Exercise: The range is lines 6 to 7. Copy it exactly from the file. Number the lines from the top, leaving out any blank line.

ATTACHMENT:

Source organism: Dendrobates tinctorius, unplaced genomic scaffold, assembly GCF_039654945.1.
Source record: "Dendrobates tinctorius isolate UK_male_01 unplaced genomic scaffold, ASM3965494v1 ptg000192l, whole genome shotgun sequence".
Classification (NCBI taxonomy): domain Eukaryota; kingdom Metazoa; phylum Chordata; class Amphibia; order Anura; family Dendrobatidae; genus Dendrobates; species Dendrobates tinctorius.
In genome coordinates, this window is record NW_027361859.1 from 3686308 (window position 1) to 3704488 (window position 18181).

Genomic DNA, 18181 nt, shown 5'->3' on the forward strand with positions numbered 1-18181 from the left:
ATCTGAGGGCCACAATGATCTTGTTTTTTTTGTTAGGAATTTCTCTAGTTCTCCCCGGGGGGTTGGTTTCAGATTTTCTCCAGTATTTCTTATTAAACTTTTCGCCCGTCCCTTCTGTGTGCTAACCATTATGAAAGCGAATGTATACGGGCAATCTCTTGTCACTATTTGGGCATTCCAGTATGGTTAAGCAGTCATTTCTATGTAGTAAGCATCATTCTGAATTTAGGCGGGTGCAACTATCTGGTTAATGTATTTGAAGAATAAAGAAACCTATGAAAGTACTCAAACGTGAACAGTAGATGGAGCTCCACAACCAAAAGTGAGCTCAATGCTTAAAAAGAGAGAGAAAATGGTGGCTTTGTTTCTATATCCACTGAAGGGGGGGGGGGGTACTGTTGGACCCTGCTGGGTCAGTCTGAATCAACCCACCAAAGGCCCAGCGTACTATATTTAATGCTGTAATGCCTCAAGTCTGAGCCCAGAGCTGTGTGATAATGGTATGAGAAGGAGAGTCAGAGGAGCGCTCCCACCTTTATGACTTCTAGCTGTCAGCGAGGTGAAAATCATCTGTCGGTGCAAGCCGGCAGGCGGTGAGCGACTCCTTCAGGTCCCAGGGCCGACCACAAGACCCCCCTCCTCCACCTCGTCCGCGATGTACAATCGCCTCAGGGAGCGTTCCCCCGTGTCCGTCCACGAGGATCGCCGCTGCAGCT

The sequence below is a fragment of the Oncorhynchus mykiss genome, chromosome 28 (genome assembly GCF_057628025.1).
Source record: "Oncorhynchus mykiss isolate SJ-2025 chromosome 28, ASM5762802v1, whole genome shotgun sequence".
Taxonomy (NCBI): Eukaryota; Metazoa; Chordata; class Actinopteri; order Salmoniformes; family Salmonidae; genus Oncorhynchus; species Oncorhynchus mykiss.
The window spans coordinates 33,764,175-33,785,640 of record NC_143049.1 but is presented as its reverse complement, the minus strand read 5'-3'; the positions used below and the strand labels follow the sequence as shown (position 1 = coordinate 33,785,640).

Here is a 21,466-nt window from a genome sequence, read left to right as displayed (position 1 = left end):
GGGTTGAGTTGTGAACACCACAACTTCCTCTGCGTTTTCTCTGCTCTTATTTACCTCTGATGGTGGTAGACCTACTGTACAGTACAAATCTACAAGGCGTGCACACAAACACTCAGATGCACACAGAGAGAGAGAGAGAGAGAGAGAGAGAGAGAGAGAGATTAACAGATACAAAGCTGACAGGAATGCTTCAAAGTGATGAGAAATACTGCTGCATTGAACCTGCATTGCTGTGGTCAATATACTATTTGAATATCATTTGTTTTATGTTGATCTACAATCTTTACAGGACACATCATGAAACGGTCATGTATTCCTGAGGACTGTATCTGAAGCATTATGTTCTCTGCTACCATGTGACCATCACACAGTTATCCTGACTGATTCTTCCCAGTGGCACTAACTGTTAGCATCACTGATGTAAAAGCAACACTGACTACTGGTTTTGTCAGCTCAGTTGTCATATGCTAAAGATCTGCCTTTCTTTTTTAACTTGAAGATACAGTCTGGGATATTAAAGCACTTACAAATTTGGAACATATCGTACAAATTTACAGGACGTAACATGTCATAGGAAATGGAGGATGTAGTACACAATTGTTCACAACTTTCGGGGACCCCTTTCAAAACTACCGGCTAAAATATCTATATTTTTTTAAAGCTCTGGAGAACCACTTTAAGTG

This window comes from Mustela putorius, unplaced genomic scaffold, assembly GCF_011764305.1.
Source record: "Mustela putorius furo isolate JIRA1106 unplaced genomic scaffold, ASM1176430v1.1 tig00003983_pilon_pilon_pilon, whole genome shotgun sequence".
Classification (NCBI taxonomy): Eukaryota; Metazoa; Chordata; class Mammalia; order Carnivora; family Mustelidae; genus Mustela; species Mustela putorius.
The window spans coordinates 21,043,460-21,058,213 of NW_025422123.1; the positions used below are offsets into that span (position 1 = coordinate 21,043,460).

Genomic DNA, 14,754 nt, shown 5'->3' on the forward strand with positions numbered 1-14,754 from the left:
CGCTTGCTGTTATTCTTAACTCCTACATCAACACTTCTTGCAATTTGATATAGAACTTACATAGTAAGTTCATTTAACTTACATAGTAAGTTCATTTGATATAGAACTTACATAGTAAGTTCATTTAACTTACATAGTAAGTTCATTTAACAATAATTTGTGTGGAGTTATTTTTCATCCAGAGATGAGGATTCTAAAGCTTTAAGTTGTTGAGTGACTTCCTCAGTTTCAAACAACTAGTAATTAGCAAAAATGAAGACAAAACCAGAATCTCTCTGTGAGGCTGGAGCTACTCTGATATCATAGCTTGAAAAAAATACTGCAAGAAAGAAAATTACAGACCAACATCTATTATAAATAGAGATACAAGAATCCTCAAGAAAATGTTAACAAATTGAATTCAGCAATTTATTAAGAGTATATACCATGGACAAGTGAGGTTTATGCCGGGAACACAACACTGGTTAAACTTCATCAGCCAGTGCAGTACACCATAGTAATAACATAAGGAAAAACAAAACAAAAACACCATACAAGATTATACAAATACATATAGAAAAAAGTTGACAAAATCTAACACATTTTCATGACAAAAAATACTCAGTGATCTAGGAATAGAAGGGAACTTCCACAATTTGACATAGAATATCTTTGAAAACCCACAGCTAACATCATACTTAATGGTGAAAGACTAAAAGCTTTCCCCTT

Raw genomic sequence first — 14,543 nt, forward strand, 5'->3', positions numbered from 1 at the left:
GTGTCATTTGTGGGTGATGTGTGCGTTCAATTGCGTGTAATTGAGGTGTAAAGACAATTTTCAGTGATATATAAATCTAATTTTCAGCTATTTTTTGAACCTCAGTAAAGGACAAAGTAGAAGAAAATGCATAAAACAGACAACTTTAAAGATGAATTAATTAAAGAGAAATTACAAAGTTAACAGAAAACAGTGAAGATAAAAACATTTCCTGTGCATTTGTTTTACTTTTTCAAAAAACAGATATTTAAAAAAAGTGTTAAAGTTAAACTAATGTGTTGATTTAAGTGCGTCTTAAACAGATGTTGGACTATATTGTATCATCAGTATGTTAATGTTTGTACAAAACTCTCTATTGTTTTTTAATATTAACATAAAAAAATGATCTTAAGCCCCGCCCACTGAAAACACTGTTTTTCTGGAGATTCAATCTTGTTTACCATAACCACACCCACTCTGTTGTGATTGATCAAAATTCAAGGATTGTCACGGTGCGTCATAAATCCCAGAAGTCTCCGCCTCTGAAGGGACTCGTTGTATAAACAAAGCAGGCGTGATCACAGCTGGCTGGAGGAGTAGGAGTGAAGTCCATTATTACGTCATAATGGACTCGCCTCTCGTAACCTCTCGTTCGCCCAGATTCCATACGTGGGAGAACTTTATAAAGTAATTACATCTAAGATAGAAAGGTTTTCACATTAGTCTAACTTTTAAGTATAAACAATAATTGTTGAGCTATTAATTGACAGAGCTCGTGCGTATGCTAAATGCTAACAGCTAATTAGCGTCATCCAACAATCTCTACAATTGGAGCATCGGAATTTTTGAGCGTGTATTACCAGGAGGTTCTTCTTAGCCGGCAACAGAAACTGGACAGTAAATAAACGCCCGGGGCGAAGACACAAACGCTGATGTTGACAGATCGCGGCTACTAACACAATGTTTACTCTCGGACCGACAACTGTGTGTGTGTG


ATCTGAGGGCCACAATGATCTTGTTTTTTTTGTTAGGAATTTCTCTAGTTCTCCCCGGGGGGTTGGTTTCAGATTTTCTCCAGTATTTCTTATTAAACTTTTCGCCCGTCCCTTCTGTGTGCTAACCATTATGAAAGCGAATGTATACGGGCAATCTCTTGTCACTATTTGGGCATTCCAGTATGGTTAAGCAGTCATTTCTATGTAGTAAGCATCATTCTGAATTTAGGCGGGTGCAACTATCTGGTTAATGTATTTGAAGAATAAAGAAACCTATGAAAGTACTCAAACGTGAACAGTAGATGGAGCTCCACAACCAAAAGTGAGCTCAATGCTTAAAAAGAGAGAGAAAATGGTGGCTTTGTTTCTATATCCACTGAAGGGGGGGGGGGGTACTGTTGGACCCTGCTGGGTCAGTCTGAATCAACCCACCAAAGGCCCAGCGTACTATATTTAATGCTGTAATGCCTCAAGTCTGAGCCCAGAGCTGTGTGATAATGGTATGAGAAGGAGAGTCAGAGGAGCGCTCCCACCTTTATGACTTCTAGCTGTCAGCGAGGTGAAAATCATCTGTCGGTGCAAGCCGGCAGGCGGTGAGCGACTCCTTCAGGTCCCAGGGCCGACCACAAGACCCCCCTCCTCCACCTCGTCCGCGATGTACAATCGCCTCAGGGAGCGTTCCCCCGTGTCCGTCCACGAGGATCGCCGCTGCAGCT

The sequence below is a fragment of the Oncorhynchus mykiss genome, chromosome 28 (genome assembly GCF_057628025.1).